on 22 November 2004
Elgar's two symphonies are good example of interpretations of music being stuck thanks to the strange British conservatism. If you listen to 10 recordings of these symphonies by 10 British conductors, they all sound more or less same in terms of interpretation: controlled, noble, beautiful Elgarian rubato and so on.
But in my opinion Elgar's Symphony 1 and 2 require as much emotional capacity and dynamic range as Mahler symphonies. There is nothing aristocratic about these works, they are about violent struggle between evil and good, and man's deepest longing for the world beyond this world.
Most of the British conductors choose to ignore the fact that Elgar's music is highly influenced by Wagner's, not only by his musical language and orchestration but by his sense of creating intense and enormous drama.
I recommend non British conductors for those who want something more than nobility and control. Is's an enigma that Sinopolli's version is not mentioned even by Penguin Guide. He presents both symphonies in much larger scale in terms of tempo, dynamic ranges and emotional charge without losing coherance of the whole. And the very spacious slow movements, so beautiful and serene! He is also one of the few conductors who slow down tempo to introduce the beautiful phrase before the finale of first symphony, the most beautiful music Elgar ever wrote.
To those who can not stand Sinopoli's flexible tempi, I'll recommend very sucessful Slatkin's recording or highly individual Barenboim version. It's a great shame that no great Russian conductors hadn't record Elgar symphonies.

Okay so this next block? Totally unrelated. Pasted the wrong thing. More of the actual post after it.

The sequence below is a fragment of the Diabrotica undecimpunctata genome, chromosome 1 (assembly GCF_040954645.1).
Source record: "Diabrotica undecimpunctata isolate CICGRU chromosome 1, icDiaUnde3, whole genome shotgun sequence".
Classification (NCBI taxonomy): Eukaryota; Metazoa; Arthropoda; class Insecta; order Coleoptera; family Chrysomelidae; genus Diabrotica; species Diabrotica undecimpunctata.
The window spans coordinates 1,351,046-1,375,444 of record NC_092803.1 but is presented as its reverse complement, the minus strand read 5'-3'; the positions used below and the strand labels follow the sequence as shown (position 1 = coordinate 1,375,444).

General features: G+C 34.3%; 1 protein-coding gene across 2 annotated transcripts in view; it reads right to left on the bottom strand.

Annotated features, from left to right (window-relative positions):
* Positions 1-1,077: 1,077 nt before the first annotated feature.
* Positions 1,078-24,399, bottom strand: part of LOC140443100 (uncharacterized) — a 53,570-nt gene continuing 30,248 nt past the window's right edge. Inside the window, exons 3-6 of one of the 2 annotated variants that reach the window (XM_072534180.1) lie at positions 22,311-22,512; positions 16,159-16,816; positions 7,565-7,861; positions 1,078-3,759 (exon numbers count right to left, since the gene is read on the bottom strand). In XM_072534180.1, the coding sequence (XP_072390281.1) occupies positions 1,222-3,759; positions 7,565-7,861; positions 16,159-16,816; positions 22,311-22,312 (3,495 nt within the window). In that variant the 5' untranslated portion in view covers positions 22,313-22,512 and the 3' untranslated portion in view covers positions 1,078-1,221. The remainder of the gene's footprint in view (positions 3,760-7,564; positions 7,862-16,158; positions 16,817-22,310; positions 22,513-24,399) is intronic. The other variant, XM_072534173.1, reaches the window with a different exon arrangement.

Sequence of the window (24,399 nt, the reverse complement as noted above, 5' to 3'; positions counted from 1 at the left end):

on 28 September 2007
I concur in all respects with the comments of "a music fan", as far as Symphony 2 is concerned (I don't have Sym 1 - I bought the 2nd when it first appeared on its own). As much as I love the sounds Elgar makes, his symphonies never convinced me as symphonic wholes until I heard this recording. Without the score in front of me I have no idea whether Sinopoli is adhering to marked tempi and the composer's instructions, but for the first time in my experience (aside from a superb live performance I heard from Andrew Davis with the Toronto Symphony back in the 70s) Symphony 2 comes across as more than a losely-connected series of events. This is certainly a warm, romantic reading but it doesn't wallow. English conductors tend to project Elgar's bluff, almost soldierly qualities as if all his music is an extension of the Pomp and Circumstance marches (I'm familiar with recordings of both symphonies from those by Elgar himself, through Barbirolli, Boult, Andrew Davis to Vernon Handley). Sinopoli gives us a very different, more introspective view. The notes with my version are illuminating. The Larghetto of Symphony 2 was composed long before the death of Edward VII. In fact the work owes far more to Elgar's trip to Venice than any Edwardian nostalgia, the swirling opening of the third movement inspired by pigeons in Piazza San Marco.
Sound is excellent, and the Philharmonia play like angels.
If you've ever harboured the sneaking suspicion that reviews in the English music press are manifestations of entrenched bias and preference, try this recording on for size. You might also look for the Zukerman/Barenboim Elgar V.C., far preferable in my opinion than any of the Kennedy versions.
Incidentally, "a music fan", there was a version of Elgar 2 by Svetlanov, I believe with a Russian orchestra, back in the days of vinyl. It received somewhat tepid reviews from the usual magazines, surprise, surprise.
As well as the symphonies, this generous 2-disc package includes In the South, and Pomp and Circumstance Nos. 1 & 4, all played beautifully by the Philharmonia and recorded in typically clear and transparent DG sound.
These accounts of the symphonies are spacious and detailed, and deserve to be much better known. I can only think they have been a victim of the idea that only British conductors are approved for Elgar. Happily, this quaint idea now seems to be changing at last, so perhaps these performances will take the place they deserve, right up there with the more famous accounts.